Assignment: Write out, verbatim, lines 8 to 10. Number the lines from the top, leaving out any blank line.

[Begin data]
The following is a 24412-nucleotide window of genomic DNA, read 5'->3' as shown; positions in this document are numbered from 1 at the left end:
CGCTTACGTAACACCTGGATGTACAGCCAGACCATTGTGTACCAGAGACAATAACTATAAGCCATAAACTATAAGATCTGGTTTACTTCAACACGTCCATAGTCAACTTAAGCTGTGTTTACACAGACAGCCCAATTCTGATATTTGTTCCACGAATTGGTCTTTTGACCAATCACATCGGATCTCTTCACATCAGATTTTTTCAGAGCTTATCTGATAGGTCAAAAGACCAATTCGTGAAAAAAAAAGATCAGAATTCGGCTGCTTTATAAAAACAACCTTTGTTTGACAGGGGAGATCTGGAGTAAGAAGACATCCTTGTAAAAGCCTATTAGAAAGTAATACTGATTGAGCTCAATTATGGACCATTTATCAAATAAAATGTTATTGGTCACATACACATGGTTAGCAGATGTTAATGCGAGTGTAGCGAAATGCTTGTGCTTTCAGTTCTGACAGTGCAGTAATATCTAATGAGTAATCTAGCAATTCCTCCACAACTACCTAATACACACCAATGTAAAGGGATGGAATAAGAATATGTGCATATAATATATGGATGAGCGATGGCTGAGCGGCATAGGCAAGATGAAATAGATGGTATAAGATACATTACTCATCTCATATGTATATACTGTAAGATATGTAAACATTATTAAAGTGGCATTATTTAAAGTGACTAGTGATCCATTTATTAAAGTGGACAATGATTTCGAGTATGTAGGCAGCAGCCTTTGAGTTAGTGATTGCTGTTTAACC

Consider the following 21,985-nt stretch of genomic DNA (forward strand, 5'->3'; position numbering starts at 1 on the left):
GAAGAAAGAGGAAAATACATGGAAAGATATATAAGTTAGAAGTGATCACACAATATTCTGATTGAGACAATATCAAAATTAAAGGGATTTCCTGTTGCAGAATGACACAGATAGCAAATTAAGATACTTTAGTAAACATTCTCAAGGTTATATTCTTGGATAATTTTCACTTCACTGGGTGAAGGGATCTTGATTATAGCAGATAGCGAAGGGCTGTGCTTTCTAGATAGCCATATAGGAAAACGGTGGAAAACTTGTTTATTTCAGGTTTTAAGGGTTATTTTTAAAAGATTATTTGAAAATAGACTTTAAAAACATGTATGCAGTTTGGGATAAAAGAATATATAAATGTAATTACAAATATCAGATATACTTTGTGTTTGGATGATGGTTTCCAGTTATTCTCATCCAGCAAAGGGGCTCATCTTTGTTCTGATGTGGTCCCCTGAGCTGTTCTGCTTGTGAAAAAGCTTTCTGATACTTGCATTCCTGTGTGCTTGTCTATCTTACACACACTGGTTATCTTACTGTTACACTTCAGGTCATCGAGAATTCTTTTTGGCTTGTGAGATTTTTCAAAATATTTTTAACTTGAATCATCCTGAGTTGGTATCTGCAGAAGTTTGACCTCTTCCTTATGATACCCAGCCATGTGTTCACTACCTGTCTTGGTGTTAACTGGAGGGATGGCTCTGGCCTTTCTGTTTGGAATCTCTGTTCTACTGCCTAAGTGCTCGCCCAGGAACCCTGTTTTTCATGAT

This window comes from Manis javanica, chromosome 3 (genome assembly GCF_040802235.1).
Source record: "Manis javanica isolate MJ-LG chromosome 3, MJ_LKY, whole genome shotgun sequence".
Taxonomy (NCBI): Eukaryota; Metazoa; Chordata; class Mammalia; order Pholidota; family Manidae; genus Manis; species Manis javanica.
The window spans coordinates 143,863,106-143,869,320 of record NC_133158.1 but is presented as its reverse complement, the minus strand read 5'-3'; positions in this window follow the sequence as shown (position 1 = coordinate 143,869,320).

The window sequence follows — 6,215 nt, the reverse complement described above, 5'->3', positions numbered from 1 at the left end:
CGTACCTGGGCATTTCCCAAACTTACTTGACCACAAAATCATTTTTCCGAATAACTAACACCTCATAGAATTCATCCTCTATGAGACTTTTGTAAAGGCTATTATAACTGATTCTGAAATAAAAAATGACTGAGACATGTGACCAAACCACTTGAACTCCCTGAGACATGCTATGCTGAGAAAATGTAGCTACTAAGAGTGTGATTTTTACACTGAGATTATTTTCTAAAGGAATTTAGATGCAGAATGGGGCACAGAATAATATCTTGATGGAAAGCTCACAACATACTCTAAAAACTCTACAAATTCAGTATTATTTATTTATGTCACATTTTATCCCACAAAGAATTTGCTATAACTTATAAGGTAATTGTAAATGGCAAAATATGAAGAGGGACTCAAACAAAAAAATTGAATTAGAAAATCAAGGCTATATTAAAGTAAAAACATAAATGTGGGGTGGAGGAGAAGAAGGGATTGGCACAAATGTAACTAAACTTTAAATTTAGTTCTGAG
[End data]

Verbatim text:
The window spans coordinates 143,863,106-143,869,320 of record NC_133158.1 but is presented as its reverse complement, the minus strand read 5'-3'; positions in this window follow the sequence as shown (position 1 = coordinate 143,869,320).

The window sequence follows — 6,215 nt, the reverse complement described above, 5'->3', positions numbered from 1 at the left end:
CGTACCTGGGCATTTCCCAAACTTACTTGACCACAAAATCATTTTTCCGAATAACTAACACCTCATAGAATTCATCCTCTATGAGACTTTTGTAAAGGCTATTATAACTGATTCTGAAATAAAAAATGACTGAGACATGTGACCAAACCACTTGAACTCCCTGAGACATGCTATGCTGAGAAAATGTAGCTACTAAGAGTGTGATTTTTACACTGAGATTATTTTCTAAAGGAATTTAGATGCAGAATGGGGCACAGAATAATATCTTGATGGAAAGCTCACAACATACTCTAAAAACTCTACAAATTCAGTATTATTTATTTATGTCACATTTTATCCCACAAAGAATTTGCTATAACTTATAAGGTAATTGTAAATGGCAAAATATGAAGAGGGACTCAAACAAAAAAATTGAATTAGAAAATCAAGGCTATATTAAAGTAAAAACATAAATGTGGGGTGGAGGAGAAGAAGGGATTGGCACAAATGTAACTAAACTTTAAATTTAGTTCTGAG